What exactly possesses us to take phone-cam images of our meals is beyond me, but Bravo has wisely found a way to leverage this habit and align it with one of their hit properties in a new app attached to the upcoming season of "Top Chef." Judge's Table lets users "Rate Their Plate."
At this week's OMMA Global show in New York, mobile was pretty much a part of every conversation. And the discussions do not involve simply "getting into" mobile or seeing mobile as the logical extension of the digital strategy. Instead, I heard more people at more levels of companies understanding that the device offers them a unique opportunity to engage a customer at a different level. As we have been arguing in these pages for a couple of years now, mobile should reorient the relationship a brand has with its own base. If done well, it allows a brand to …
It doesn't take long for the "free" download of CBS Interactive's "48 Hours Mystery" app for iPad to rush you toward the subscription wall. Without the $4.99 annual fee, the user is met with a preview video clip of the next week's episode and a bonus clip. Beyond that, be prepared to get out your wallet.
"What is this ad for?" my wife asks as a woman in the commercial hangs on a spinning dancer's neck atop a wet mirror surface for what seems like an unusually long span without any sponsor messaging. "Well, they have us waiting and watching for the answer, don't they?" I explain, suggesting that the ad has already succeeded.
If you think I'm tough on mobile marketing and media, you should talk to my wife. "What good is that?" is her default response to every app I think is relatively cool. Free of the gadget addiction that bedevils her husband, she is unimpressed by dazzling apps and comes at the matter from a convenience and utility perspective. Why should she ferret around in her handbag for her smartphone when out shopping unless it really is answering a specific need?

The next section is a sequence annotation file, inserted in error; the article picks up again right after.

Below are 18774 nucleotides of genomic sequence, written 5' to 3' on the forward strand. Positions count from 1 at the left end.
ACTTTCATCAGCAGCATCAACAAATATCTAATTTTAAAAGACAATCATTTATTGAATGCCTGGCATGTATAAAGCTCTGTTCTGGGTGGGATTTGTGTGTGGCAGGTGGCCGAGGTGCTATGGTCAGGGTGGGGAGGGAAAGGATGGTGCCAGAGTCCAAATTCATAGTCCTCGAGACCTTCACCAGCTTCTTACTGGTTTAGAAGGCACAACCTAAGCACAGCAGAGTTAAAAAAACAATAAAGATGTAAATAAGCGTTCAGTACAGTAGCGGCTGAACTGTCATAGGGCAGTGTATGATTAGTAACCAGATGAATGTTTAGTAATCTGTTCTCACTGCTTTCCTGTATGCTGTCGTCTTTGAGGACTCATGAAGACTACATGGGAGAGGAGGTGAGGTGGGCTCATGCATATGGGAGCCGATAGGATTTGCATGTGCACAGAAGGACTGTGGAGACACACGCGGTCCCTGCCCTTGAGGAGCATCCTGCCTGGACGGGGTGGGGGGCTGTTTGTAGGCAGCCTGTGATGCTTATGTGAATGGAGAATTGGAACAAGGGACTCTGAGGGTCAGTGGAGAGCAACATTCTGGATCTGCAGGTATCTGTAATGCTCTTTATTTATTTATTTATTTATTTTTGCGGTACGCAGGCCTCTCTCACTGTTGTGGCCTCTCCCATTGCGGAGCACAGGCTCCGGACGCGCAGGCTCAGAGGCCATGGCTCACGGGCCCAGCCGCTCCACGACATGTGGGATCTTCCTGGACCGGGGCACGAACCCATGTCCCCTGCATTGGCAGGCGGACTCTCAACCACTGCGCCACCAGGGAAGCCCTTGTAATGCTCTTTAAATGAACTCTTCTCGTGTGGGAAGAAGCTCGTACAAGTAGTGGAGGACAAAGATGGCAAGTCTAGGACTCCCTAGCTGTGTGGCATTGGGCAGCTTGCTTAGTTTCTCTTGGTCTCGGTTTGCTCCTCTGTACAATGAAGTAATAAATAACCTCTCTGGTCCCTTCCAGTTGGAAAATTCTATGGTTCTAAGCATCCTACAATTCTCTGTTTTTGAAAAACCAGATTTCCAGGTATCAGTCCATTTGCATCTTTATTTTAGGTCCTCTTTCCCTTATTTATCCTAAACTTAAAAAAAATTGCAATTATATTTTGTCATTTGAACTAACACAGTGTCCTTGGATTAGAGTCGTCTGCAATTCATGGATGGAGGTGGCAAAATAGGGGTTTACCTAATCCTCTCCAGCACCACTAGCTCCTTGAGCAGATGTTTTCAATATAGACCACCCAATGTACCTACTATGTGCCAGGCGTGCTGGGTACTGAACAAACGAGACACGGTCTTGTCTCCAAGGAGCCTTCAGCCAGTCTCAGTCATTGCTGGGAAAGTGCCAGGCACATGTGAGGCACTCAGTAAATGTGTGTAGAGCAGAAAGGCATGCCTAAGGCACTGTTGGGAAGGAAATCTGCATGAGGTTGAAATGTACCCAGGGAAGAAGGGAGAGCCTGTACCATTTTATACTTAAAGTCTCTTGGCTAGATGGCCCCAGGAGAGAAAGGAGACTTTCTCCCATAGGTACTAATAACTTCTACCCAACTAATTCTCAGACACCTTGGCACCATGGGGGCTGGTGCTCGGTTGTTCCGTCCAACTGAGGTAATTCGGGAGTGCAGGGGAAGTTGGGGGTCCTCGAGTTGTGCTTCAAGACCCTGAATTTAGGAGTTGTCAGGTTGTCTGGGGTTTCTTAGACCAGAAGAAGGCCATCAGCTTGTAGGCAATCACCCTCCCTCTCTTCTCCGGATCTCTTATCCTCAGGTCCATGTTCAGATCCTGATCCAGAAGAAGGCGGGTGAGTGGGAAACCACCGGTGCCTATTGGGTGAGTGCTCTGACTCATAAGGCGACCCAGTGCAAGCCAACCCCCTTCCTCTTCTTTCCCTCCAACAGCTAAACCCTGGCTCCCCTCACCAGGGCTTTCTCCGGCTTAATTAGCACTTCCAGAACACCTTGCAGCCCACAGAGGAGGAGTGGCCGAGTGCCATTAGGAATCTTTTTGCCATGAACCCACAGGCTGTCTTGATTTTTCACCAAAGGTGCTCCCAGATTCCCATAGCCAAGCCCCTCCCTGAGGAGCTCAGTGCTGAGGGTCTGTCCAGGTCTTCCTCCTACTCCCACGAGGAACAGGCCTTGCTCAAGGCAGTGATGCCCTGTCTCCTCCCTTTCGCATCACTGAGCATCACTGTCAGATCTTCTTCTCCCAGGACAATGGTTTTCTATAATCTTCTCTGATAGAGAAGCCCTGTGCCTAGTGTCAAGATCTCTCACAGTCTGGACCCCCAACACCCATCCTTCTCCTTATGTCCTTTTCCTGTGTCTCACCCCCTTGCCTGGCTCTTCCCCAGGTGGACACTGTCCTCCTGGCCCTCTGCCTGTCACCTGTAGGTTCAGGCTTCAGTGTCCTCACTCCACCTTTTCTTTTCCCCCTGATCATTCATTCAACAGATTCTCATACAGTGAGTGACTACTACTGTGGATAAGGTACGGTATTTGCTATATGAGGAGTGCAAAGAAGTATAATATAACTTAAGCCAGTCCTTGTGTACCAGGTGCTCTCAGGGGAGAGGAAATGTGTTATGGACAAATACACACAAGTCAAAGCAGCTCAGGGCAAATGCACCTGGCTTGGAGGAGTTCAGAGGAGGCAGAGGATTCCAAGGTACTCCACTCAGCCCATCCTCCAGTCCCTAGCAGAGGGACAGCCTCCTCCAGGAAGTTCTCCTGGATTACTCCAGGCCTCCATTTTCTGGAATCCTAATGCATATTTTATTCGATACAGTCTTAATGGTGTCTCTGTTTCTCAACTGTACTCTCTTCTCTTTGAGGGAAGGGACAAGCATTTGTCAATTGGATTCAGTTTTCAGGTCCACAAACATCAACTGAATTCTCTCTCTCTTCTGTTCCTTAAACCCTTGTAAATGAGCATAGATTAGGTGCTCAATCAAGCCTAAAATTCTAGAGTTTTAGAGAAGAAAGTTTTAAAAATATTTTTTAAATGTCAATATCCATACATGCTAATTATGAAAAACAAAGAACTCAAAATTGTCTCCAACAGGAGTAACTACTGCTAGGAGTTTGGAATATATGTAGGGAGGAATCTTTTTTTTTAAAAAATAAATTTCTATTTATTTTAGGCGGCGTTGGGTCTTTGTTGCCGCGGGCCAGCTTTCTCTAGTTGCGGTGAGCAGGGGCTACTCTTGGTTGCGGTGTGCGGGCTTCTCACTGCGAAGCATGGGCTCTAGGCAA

Mobile apps have been such cute and cuddly little icon-ish things on our smartphones for the past few years, it may have been easy to forget that they are, after all, media. Like questionable TV infomercials and dastardly Web sites, apps can be bad actors, too.
The success story that is the tablet platform just keeps rolling. Today JP Morgan upped its forecast for sales in 2011 to 51.9 million units , up from 46.1 million previously. Analyst Mark Moskowitz estimates that Apple's share will remain at about 70.9% this year and drop only to 62.8% next year. No clear number two player has emerged, he says, and he even argues that we may not see one until Windows 8 arrives late next year. Amazon, while a potent entrant into the market, may be challenged by Android's shaky OS for tablets, he says.
If you haven't yet caved to the New York Times paywall restrictions and ponied up the subscription fee, then you may have let your iPad app for the brand lie unused in recent months. Ralph Lauren gives you a reason to revisit the app with a program that gives users full article access to select sections of the Times and fills many of its ad spaces with lush Lauren creative.
As publishers churn out ever more apps for smartphones, the challenge of monetizing all this additional inventory increases. While display advertising clearly has a place here, mobile does offer content owners the opportunity to leverage their users' attention in new ways, without porting to the small screen the clutter and poorly targeted garbage that renders so much of online advertising virtually invisible.
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